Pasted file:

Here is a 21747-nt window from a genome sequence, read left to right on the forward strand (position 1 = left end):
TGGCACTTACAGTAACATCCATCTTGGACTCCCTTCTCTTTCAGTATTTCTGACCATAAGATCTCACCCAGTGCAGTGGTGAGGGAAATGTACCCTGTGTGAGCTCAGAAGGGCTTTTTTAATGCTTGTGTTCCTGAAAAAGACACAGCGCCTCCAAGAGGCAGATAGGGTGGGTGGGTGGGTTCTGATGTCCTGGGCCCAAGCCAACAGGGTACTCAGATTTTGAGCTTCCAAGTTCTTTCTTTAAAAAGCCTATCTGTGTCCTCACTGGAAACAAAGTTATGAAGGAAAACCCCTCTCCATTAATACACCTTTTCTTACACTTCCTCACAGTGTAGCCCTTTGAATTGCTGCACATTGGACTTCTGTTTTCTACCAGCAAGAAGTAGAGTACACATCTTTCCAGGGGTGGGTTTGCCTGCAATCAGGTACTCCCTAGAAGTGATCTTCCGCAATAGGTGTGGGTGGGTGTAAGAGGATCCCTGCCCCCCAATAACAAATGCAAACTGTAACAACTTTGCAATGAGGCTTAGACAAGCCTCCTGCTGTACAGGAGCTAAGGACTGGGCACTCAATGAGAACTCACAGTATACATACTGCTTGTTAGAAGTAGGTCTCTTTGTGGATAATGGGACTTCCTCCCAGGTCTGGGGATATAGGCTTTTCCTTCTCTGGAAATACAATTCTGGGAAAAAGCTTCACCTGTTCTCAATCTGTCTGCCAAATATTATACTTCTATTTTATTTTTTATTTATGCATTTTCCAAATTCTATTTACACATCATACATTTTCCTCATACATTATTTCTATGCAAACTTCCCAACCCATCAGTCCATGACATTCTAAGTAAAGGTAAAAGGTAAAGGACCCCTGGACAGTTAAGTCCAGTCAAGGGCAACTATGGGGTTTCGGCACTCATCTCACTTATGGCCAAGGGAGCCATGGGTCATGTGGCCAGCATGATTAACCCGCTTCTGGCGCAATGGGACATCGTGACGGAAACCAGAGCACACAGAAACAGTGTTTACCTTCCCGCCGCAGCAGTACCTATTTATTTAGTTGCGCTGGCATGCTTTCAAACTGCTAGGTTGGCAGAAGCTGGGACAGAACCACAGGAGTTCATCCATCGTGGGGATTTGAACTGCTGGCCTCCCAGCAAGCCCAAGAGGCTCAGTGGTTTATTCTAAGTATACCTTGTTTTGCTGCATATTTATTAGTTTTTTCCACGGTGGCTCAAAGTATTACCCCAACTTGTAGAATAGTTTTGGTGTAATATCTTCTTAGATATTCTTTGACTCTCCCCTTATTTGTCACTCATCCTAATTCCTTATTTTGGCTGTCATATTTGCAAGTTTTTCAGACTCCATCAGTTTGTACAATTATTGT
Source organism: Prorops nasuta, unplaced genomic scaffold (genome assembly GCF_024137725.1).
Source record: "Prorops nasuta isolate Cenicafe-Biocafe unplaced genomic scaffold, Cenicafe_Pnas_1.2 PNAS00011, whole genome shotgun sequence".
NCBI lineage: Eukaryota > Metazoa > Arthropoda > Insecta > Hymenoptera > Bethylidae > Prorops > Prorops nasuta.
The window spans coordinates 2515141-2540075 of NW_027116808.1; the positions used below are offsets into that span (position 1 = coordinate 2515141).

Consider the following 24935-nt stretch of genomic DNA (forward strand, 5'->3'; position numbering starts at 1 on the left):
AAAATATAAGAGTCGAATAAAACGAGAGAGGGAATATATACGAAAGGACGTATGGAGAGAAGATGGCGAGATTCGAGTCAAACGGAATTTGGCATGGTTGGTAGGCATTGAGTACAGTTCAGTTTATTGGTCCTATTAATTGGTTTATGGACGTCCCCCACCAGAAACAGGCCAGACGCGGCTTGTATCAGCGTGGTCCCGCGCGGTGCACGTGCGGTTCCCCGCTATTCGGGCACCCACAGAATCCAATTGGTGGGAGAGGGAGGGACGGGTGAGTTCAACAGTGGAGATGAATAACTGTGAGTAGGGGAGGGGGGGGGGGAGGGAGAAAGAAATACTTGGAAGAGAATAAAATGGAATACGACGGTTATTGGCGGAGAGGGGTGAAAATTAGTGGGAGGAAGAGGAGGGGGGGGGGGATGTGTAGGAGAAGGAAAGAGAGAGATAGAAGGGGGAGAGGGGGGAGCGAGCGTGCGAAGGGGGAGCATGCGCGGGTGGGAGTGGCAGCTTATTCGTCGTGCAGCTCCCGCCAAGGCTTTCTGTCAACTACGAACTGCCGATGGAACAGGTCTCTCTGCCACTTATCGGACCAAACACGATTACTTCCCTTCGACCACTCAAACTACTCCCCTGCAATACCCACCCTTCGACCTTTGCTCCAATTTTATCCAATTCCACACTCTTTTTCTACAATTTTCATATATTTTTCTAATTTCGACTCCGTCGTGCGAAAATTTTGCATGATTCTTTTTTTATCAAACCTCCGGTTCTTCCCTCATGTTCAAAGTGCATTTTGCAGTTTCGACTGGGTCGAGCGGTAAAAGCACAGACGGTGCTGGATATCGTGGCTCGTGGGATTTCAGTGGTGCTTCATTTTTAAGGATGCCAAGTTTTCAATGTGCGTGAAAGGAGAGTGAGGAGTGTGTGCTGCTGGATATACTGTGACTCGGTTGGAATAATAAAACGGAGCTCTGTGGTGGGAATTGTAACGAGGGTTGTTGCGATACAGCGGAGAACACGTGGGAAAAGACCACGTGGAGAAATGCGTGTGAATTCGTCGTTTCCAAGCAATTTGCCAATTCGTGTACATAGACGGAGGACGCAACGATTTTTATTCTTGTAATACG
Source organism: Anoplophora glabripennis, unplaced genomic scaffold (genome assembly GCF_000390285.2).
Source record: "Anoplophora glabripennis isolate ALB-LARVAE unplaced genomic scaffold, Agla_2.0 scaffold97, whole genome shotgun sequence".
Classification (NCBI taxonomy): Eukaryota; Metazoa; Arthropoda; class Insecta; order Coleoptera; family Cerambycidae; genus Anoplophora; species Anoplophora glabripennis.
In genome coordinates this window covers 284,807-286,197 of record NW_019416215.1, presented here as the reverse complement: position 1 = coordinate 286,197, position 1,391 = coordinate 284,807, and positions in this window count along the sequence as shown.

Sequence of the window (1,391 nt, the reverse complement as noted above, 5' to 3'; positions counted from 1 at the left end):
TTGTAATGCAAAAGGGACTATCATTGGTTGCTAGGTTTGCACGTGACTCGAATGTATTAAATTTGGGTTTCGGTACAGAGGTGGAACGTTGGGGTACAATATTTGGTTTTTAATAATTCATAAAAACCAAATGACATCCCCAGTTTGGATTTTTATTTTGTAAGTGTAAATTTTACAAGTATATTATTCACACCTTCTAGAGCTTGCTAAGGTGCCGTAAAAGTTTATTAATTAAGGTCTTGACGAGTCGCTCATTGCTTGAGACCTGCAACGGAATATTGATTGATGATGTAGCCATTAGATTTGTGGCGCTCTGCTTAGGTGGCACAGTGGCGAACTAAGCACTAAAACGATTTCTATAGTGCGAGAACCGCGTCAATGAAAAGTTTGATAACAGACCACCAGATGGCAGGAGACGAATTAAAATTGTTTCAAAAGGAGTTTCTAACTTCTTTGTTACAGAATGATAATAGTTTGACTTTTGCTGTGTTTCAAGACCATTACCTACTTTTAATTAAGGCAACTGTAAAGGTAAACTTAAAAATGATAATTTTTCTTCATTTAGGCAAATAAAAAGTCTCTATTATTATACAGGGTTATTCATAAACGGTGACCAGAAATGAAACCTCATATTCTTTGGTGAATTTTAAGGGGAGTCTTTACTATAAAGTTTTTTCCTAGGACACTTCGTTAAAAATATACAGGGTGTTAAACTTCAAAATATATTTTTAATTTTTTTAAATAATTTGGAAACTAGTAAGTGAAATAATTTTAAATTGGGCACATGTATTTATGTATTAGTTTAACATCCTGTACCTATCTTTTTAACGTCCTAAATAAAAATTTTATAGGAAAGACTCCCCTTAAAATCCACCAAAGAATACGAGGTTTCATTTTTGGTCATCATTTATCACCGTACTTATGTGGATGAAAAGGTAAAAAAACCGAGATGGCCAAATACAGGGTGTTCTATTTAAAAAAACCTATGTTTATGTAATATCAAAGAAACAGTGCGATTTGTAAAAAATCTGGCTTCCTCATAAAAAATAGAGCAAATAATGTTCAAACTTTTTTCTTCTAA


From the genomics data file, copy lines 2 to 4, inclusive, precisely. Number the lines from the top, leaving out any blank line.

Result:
TGGCACTTACAGTAACATCCATCTTGGACTCCCTTCTCTTTCAGTATTTCTGACCATAAGATCTCACCCAGTGCAGTGGTGAGGGAAATGTACCCTGTGTGAGCTCAGAAGGGCTTTTTTAATGCTTGTGTTCCTGAAAAAGACACAGCGCCTCCAAGAGGCAGATAGGGTGGGTGGGTGGGTTCTGATGTCCTGGGCCCAAGCCAACAGGGTACTCAGATTTTGAGCTTCCAAGTTCTTTCTTTAAAAAGCCTATCTGTGTCCTCACTGGAAACAAAGTTATGAAGGAAAACCCCTCTCCATTAATACACCTTTTCTTACACTTCCTCACAGTGTAGCCCTTTGAATTGCTGCACATTGGACTTCTGTTTTCTACCAGCAAGAAGTAGAGTACACATCTTTCCAGGGGTGGGTTTGCCTGCAATCAGGTACTCCCTAGAAGTGATCTTCCGCAATAGGTGTGGGTGGGTGTAAGAGGATCCCTGCCCCCCAATAACAAATGCAAACTGTAACAACTTTGCAATGAGGCTTAGACAAGCCTCCTGCTGTACAGGAGCTAAGGACTGGGCACTCAATGAGAACTCACAGTATACATACTGCTTGTTAGAAGTAGGTCTCTTTGTGGATAATGGGACTTCCTCCCAGGTCTGGGGATATAGGCTTTTCCTTCTCTGGAAATACAATTCTGGGAAAAAGCTTCACCTGTTCTCAATCTGTCTGCCAAATATTATACTTCTATTTTATTTTTTATTTATGCATTTTCCAAATTCTATTTACACATCATACATTTTCCTCATACATTATTTCTATGCAAACTTCCCAACCCATCAGTCCATGACATTCTAAGTAAAGGTAAAAGGTAAAGGACCCCTGGACAGTTAAGTCCAGTCAAGGGCAACTATGGGGTTTCGGCACTCATCTCACTTATGGCCAAGGGAGCCATGGGTCATGTGGCCAGCATGATTAACCCGCTTCTGGCGCAATGGGACATCGTGACGGAAACCAGAGCACACAGAAACAGTGTTTACCTTCCCGCCGCAGCAGTACCTATTTATTTAGTTGCGCTGGCATGCTTTCAAACTGCTAGGTTGGCAGAAGCTGGGACAGAACCACAGGAGTTCATCCATCGTGGGGATTTGAACTGCTGGCCTCCCAGCAAGCCCAAGAGGCTCAGTGGTTTATTCTAAGTATACCTTGTTTTGCTGCATATTTATTAGTTTTTTCCACGGTGGCTCAAAGTATTACCCCAACTTGTAGAATAGTTTTGGTGTAATATCTTCTTAGATATTCTTTGACTCTCCCCTTATTTGTCACTCATCCTAATTCCTTATTTTGGCTGTCATATTTGCAAGTTTTTCAGACTCCATCAGTTTGTACAATTATTGT
Source organism: Prorops nasuta, unplaced genomic scaffold (genome assembly GCF_024137725.1).
Source record: "Prorops nasuta isolate Cenicafe-Biocafe unplaced genomic scaffold, Cenicafe_Pnas_1.2 PNAS00011, whole genome shotgun sequence".